Protector-class inshore patrol vessel
HMNZS Hawea, Protector-class IPV
|Name:||Protector-class inshore patrol vessel|
|Builders:||BAE Systems Australia (then Tenix Shipbuilding), Whangarei|
|Operators:||Royal New Zealand Navy|
|Preceded by:||Moa-class patrol boat|
|Cost:||NZ$35.8 million (per vessel, 2008)|
|Type:||Inshore patrol boat|
|Displacement:||340 tonnes (loaded)|
|Length:||55 m (180 ft)|
|Beam:||9 m (30 ft)|
|Draught:||2.9 m (9 ft 6 in)|
|Range:||3,000 nautical miles (5,600 km; 3,500 mi)|
|Boats & landing
|2 x RHIB with diesel-powered three-stage jet units|
|Complement:||36 (includes 4 government agency staff and up to 12 others)|
The Protector-class inshore patrol vessel (also known as the Rotoiti-class and the Lake-class) is a ship class of inshore patrol vessels (IPVs) of the Royal New Zealand Navy (RNZN) which replaced the RNZN's Moa-class patrol boats in 2007–2008. All four vessels are named after New Zealand lakes.
Following long-running Navy retention problems in the wake of NZDF "civilianisation", two of the four vessels have been tied up, inactive, in a 'Reduced Activity Period' for long periods since 2013. It was announced on 14 April 2016 that some of the vessels might be sold.
Design and construction
Conceived as part of Project Protector, the Ministry of Defence acquisition project to acquire one multi-role vessel, two offshore and four inshore patrol vessels. The Project Protector vessels were to be operated by the RNZN to conduct tasks for and with the New Zealand Customs Service, the Department of Conservation, Ministry of Foreign Affairs and Trade, Ministry of Fisheries, Maritime New Zealand, and New Zealand Police. The future duties will include maritime surveillance and boarding, support to civilian agencies such as the customs service and search and rescue duties.
The ships were built in Whangarei by BAE Systems Australia (formerly Tenix Shipbuilding), and are based on a modified search and rescue vessel for the Philippine Coast Guard, with a different superstructure design. The cost for the four vessels was planned to be NZ$100 million. Friction stir welding was used in the construction of the superstructure, and Donovan Group being the first New Zealand company to use the technique, which is credited as having won them the contract for this part of the vessel's construction.
Capabilities and features
The IPVs will normally be used for inshore tasks within 24 nautical miles (44 km; 28 mi) of the coastline. However, they will have operational ranges of 3,000 nautical miles (5,600 km; 3,500 mi). Together with their improved speed, this will be sufficient to intercept, for example, large off-shore fishing trawlers working illegally in New Zealand waters. Each vessel was intended to achieve 290 available patrol days per year.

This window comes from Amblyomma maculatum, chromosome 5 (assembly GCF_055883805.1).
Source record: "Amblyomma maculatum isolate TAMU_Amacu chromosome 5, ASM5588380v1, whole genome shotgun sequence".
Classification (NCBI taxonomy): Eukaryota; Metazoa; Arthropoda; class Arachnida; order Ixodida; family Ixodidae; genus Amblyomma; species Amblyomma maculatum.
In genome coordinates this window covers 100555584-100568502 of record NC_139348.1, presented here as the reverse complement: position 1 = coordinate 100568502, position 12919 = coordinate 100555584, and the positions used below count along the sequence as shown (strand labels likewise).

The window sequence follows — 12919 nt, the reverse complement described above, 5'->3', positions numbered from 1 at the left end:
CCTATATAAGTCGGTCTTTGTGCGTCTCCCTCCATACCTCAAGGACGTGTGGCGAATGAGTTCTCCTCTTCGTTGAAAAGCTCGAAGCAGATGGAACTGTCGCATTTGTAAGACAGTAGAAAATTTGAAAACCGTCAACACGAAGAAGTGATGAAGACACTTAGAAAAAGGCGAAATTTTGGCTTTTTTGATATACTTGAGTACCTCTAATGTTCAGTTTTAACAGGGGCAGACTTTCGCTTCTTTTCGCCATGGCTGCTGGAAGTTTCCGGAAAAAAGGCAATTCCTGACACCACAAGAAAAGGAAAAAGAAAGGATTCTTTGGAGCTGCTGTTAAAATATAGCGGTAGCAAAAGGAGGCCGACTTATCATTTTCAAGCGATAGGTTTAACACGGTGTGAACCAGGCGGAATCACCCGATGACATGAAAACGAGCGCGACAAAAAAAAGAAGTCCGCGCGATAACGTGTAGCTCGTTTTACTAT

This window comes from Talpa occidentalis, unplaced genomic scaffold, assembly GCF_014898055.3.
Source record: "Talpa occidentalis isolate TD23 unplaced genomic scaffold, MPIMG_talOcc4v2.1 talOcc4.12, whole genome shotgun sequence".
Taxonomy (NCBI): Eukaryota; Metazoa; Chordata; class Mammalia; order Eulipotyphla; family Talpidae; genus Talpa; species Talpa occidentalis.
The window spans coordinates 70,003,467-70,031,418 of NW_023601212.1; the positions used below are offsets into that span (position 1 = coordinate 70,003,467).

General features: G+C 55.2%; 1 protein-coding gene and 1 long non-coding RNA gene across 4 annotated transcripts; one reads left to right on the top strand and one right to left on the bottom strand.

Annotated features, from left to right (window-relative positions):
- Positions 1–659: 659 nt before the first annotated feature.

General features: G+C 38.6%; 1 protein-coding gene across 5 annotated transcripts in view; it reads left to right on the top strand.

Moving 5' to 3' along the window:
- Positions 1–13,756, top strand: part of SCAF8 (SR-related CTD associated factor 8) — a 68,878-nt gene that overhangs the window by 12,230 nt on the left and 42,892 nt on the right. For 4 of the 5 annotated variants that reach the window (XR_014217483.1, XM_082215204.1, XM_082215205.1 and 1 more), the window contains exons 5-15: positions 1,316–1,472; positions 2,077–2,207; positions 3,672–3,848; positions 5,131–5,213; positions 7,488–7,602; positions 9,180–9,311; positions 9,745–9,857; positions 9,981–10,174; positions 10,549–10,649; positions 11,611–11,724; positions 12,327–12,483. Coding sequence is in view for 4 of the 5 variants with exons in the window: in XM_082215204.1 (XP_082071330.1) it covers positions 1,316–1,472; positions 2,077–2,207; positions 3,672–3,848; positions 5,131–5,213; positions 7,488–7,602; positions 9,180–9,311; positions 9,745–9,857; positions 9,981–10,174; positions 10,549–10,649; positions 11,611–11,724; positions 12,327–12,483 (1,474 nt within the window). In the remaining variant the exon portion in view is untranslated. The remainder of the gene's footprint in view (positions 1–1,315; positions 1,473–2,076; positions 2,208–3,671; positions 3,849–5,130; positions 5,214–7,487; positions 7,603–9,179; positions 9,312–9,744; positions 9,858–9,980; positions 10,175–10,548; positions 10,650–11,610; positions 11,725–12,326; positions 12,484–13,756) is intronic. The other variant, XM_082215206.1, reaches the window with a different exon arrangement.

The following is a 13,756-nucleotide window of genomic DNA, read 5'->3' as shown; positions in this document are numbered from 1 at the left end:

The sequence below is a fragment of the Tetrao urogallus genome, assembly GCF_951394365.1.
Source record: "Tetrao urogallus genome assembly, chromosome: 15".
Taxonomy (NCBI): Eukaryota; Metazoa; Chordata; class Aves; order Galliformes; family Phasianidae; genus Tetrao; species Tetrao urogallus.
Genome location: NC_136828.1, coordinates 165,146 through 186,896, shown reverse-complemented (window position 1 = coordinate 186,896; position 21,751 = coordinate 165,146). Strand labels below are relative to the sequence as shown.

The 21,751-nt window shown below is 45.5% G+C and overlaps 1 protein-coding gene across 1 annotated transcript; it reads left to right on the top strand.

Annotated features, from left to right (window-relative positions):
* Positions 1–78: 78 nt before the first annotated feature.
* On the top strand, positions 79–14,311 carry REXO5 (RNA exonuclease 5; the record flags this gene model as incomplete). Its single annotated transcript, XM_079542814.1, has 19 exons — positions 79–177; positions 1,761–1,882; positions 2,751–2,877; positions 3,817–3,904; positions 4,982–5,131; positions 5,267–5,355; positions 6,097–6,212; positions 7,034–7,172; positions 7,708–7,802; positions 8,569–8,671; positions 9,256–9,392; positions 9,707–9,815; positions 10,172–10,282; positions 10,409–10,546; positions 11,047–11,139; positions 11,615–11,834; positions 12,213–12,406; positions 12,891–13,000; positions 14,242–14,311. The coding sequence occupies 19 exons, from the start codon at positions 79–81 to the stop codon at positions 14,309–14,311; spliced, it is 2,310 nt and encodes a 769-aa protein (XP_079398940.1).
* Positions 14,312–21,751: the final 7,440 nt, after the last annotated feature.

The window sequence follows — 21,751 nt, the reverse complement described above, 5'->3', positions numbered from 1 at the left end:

The ships were intended to have the ability to patrol (including receiving vertical replenishment) in up to sea state 5 (seas rough, waves 2.5–4m) and have the ability to survive in conditions of up to sea state 8 (seas very high, waves 9–14m). However, boat deployment and recovery will be limited to sea state 4 (seas moderate, waves 1.25–2.5m). These parameters are much more capable than the Moa Class which they replace. The shipbuilder claims "the vessel is more than capable of extending the Crown's operational envelope to southern ocean patrol duties".
The patrol boats have seen only limited service. Since 2012 the RNZN has only been able to crew two of the ships. In April 2016 it was reported that Pukaki and Taupo had not put to sea since 2012 and late 2013 respectively, and the RNZN's website did not identify any activities conducted by Rotoiti since July 2012.
In April 2016 New Zealand Defence Minister Gerry Brownlee announced that the New Zealand Government was planning to sell the four ships and replace them with an additional offshore patrol vessel. He justified this on the grounds of the ships' low levels of operational availability, and stated that "they've proved themselves to be completely inappropriate for the sort of seas that we have around New Zealand". The opposition Labour Party's defence spokesman Phil Goff blamed shortages of naval personnel following cutbacks made by the National Party government in 2012 for the ships' inactivity (see civilianisation project Audit Report), and said that the RNZN still had a need for the vessels. Goff also questioned Brownlee's claim that the ships were unsuitable as they couldn't operate away from the coast, stating that this was not their intended role.
- HMNZS Rotoiti (P3569) (commissioned 17 April 2009)
- HMNZS Hawea (P3571) (commissioned 1 May 2009)
- HMNZS Pukaki (P3568) (commissioned 14 May 2009)
- HMNZS Taupo (P3570) (commissioned 29 May 2009)
These ships' names come from New Zealand lakes: Rotoiti and Taupo in the North Island, Hawea and Pukaki in the South Island. They were also the names of Lake-class patrol boats and frigates previously operated by the RNZN.
- Rotoiti – P3569 (from the Royal New Zealand Navy website. Accessed 2008-04-21.)
- Welded Bliss – e.nz. magazine, IPENZ, March/April 2008, Volume 9/2
- Friction stir welding at Auckland University of Technology (AUT)
- NZ Newswire (15 April 2016). "Govt wants rid of inshore patrol ships". MSN News. Retrieved 17 April 2016.
- "Navy's newest vessels haven't left port for years". New Zealand Herald. 14 April 2016. Retrieved 17 April 2016.
- "Government challenged on sale of inshore patrol boats". Radio New Zealand. 14 April 2016. Retrieved 17 April 2016.
- New Zealand Navy: HMNZS Rotoiti
- New Zealand Navy: HMNZS Hawea
- New Zealand Navy: HMNZS Pukaki
- New Zealand Navy: HMNZS Taupo
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